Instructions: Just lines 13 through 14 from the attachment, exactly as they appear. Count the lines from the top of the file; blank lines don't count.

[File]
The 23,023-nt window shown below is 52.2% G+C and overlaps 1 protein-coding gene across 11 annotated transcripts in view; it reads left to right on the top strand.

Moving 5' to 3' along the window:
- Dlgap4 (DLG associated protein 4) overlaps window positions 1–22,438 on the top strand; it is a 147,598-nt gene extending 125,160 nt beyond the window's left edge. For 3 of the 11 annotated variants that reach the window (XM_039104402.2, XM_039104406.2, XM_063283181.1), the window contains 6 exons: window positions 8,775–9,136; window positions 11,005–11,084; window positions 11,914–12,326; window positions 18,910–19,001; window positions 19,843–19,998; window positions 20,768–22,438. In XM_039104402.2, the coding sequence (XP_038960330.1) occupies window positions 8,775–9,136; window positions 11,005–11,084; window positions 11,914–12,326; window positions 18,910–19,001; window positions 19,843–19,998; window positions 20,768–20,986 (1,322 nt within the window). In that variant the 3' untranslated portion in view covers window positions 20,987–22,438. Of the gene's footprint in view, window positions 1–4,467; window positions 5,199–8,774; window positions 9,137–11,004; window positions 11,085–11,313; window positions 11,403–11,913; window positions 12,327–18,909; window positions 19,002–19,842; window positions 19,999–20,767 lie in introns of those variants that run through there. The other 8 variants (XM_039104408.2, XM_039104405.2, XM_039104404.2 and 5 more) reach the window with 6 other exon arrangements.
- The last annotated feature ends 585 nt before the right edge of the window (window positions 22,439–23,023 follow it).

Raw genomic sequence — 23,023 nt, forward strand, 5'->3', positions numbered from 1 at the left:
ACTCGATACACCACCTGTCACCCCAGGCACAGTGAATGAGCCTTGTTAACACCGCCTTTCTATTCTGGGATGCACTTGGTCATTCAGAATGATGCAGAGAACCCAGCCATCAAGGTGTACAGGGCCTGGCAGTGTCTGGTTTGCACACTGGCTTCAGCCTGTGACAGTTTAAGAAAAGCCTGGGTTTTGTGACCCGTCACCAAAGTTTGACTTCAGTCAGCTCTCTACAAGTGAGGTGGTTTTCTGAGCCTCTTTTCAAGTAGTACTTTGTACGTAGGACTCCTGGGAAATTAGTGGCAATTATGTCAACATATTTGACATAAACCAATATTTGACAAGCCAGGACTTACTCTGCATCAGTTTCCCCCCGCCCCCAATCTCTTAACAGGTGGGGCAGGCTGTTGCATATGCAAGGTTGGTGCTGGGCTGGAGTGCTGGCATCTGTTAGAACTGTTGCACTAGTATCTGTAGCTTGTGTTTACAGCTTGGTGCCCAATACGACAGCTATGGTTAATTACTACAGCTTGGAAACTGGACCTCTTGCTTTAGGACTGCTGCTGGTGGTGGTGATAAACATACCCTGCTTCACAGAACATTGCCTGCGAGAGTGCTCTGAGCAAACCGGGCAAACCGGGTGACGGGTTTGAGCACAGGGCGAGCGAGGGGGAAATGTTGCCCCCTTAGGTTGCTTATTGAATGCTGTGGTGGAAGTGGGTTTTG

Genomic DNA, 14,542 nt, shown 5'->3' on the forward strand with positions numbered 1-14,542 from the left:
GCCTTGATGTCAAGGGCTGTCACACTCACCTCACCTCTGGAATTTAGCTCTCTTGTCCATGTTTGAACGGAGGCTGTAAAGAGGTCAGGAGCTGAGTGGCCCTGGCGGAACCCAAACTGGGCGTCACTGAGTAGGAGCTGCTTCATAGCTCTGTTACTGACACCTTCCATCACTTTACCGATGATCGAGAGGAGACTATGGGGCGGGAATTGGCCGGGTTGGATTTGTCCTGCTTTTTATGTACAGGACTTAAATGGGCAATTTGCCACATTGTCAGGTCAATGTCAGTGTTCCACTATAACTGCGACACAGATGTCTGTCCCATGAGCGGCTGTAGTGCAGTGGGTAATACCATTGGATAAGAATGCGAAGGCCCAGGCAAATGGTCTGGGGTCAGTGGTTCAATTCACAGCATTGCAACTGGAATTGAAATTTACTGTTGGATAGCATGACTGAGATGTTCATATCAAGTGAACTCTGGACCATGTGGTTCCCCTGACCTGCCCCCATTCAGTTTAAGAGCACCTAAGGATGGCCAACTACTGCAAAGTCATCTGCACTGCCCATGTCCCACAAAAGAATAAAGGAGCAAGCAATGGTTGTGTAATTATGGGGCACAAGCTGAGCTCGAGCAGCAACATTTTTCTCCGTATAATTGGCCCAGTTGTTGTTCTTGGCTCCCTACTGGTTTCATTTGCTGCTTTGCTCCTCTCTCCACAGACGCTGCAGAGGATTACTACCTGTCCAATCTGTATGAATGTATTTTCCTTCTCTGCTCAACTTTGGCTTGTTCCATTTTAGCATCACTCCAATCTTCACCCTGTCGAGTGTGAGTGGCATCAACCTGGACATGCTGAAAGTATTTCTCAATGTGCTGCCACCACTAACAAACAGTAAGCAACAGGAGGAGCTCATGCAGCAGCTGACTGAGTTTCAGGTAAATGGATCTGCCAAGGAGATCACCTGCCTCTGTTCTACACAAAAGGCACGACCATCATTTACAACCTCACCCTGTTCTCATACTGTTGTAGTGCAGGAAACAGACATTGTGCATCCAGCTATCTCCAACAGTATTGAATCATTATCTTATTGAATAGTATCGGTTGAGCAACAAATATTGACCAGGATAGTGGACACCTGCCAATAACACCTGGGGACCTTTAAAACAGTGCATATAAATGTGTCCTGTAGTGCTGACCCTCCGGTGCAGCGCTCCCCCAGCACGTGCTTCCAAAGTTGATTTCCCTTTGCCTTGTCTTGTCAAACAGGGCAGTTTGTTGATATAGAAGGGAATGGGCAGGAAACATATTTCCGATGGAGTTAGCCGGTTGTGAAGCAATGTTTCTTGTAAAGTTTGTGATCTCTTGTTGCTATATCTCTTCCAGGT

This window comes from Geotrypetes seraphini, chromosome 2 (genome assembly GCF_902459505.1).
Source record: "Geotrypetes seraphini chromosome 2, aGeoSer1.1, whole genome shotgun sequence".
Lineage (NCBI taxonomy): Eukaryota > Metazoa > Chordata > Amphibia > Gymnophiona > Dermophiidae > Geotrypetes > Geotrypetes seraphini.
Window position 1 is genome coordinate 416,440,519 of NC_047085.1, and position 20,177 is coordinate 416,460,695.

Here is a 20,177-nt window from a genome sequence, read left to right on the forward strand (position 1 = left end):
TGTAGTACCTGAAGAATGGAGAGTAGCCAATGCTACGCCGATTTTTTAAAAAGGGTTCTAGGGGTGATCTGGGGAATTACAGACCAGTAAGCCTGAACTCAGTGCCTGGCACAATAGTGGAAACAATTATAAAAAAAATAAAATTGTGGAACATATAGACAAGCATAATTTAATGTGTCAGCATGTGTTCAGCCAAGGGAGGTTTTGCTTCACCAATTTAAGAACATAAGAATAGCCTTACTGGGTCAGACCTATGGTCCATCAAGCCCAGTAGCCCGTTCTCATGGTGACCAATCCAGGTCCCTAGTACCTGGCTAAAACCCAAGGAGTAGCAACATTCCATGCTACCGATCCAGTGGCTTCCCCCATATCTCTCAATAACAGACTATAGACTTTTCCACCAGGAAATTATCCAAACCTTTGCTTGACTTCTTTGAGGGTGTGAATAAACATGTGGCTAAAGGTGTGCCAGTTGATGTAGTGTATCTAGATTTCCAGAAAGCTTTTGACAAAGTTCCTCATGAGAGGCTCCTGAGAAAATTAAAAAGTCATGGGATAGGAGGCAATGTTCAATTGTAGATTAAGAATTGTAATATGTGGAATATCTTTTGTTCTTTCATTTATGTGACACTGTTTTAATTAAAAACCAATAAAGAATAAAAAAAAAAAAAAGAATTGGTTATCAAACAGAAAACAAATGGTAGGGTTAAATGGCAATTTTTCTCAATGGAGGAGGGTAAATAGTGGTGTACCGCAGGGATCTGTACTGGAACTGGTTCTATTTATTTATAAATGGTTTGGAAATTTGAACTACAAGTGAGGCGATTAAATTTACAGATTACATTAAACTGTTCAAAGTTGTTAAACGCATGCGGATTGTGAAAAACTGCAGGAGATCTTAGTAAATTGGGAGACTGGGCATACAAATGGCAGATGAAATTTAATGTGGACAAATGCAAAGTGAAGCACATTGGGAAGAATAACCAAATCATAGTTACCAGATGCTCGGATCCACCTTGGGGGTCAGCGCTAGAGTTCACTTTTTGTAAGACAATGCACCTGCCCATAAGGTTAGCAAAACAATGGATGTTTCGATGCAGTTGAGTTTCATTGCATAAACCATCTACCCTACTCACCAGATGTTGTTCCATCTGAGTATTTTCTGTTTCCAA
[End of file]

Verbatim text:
Here is a 20,177-nt window from a genome sequence, read left to right on the forward strand (position 1 = left end):
TGTAGTACCTGAAGAATGGAGAGTAGCCAATGCTACGCCGATTTTTTAAAAAGGGTTCTAGGGGTGATCTGGGGAATTACAGACCAGTAAGCCTGAACTCAGTGCCTGGCACAATAGTGGAAACAATTATAAAAAAAATAAAATTGTGGAACATATAGACAAGCATAATTTAATGTGTCAGCATGTGTTCAGCCAAGGGAGGTTTTGCTTCACCAATTTAAGAACATAAGAATAGCCTTACTGGGTCAGACCTATGGTCCATCAAGCCCAGTAGCCCGTTCTCATGGTGACCAATCCAGGTCCCTAGTACCTGGCTAAAACCCAAGGAGTAGCAACATTCCATGCTACCGATCCAGTGGCTTCCCCCATATCTCTCAATAACAGACTATAGACTTTTCCACCAGGAAATTATCCAAACCTTTGCTTGACTTCTTTGAGGGTGTGAATAAACATGTGGCTAAAGGTGTGCCAGTTGATGTAGTGTATCTAGATTTCCAGAAAGCTTTTGACAAAGTTCCTCATGAGAGGCTCCTGAGAAAATTAAAAAGTCATGGGATAGGAGGCAATGTTCAATTGTAGATTAAGAATTGTAATATGTGGAATATCTTTTGTTCTTTCATTTATGTGACACTGTTTTAATTAAAAACCAATAAAGAATAAAAAAAAAAAAAAGAATTGGTTATCAAACAGAAAACAAATGGTAGGGTTAAATGGCAATTTTTCTCAATGGAGGAGGGTAAATAGTGGTGTACCGCAGGGATCTGTACTGGAACTGGTTCTATTTATTTATAAATGGTTTGGAAATTTGAACTACAAGTGAGGCGATTAAATTTACAGATTACATTAAACTGTTCAAAGTTGTTAAACGCATGCGGATTGTGAAAAACTGCAGGAGATCTTAGTAAATTGGGAGACTGGGCATACAAATGGCAGATGAAATTTAATGTGGACAAATGCAAAGTGAAGCACATTGGGAAGAATAACCAAATCATAGTTACCAGATGCTCGGATCCACCTTGGGGGTCAGCGCTAGAGTTCACTTTTTGTAAGACAATGCACCTGCCCATAAGGTTAGCAAAACAATGGATGTTTCGATGCAGTTGAGTTTCATTGCATAAACCATCTACCCTACTCACCAGATGTTGTTCCATCTGAGTATTTTCTGTTTCCAA